We Preempt Westward American Expansion for…

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A funny thing happened on the way to researching my book 50 Hidden Gems of Greater Western New York. For years I had been trying to explain to people just what exactly I meant by “Greater Western New York.” From a regional mutual fund’s perspective, it was easy. The Securities and Exchange Commission (SEC) requires all regional funds to specify the municipalities covered by the fund. In the case where a fund’s region encompasses only a portion of a state, the fund’s prospectus must list all the counties included in its unique definition of the region covered. Like I said, from the SEC’s standpoint, defining Greater Western New York was easy.

Beyond that, though, I had to justify why we chose those particular counties. This was especially important because we market the fund only to New York residents, specifically, Western New York residents. And the folks we consider “Western” New York residents don’t necessarily consider themselves “western.” Or, in the case of those in the Buffalo-Niagara metropolitan area, they don’t consider Continue Reading “We Preempt Westward American Expansion for…”

The Lost Tribe of Western New York

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By the summer of 1679, René-Robert Cavelier, Sieur de La Salle had approached his wit’s end. His faithful lieutenant, the Neapolitan  Henri de Tonti, had already repulsed one attempt by the Seneca to burn La Salle’s soon-to-be sailing ship Le Griffon. A year earlier, in hopes to attain a promise of peace, La Salle had travelled seventy-five miles east to the Seneca village of Ganondagan, located on present-day Boughton Hill, just outside of the Village of Victor, about 20 miles south of Rochester.1 Peace was promised, but as the attempted arson proved, wasn’t necessarily guaranteed. So, ahead of schedule, on August 7, 1679, La Salle gave the order to weigh anchor and commanded twelve burly sailors to grab tow-lines and walk Le Griffon from the shallow ten-foot waters of Squaw Island, through the rushing rapids of the Niagara River and, with the help of a much hoped for northeast breeze, into the calm waters of what his native tongue called Lac du Chat (Lake Erie).2 Embarking on La Salle’s mission in search of the Northwest Passage, Le Griffon thus became the first large ship to grace the waters of the Great Lakes above the Niagara Falls.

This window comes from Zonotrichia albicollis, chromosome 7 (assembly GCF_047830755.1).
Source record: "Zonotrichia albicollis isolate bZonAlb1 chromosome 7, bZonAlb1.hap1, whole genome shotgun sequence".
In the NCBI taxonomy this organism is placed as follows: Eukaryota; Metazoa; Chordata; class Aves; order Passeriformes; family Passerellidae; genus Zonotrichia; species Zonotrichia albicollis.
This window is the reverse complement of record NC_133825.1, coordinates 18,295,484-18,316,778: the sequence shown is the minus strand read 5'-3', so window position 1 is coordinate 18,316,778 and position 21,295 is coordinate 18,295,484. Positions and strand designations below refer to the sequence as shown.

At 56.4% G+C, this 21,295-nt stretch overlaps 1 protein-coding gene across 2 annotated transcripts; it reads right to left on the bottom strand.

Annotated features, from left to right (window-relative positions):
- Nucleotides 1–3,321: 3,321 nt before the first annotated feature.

But it also left several intriguing questions: How did the Lake he sailed into get its name? More interestingly, why did he need to travel to the east side of the Genesee River nearly to the other end of Western New York to speak to the Indians? Indeed, what had happened to the native (at least relative to the Europeans) Western New Yorkers?Continue Reading “The Lost Tribe of Western New York”

So This Is Why W Reunioned at the White House

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It’s 11:35pm on a Tuesday night. I’m sitting on a train, the Amtrak Lake Shore Limited, on my way to Chicago. I boarded the train in a Rochester rain at 11:25pm, twenty-five minutes later than the schedule dictated. It didn’t matter. I’m not in a hurry. I haven’t been in a hurry since the sun first rose.

Yes, my lackadaisical day began in surprising sunshine. I say “surprising” because I happened to be in New Haven, Connecticut. In another era, it would have been raining. I would have also Continue Reading “So This Is Why W Reunioned at the White House”

Size Doesn’t Matter

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It may have been my father’s greatest embarrassment, but it was my greatest loss, a loss erased only by 25 years and a chance plumbing mishap.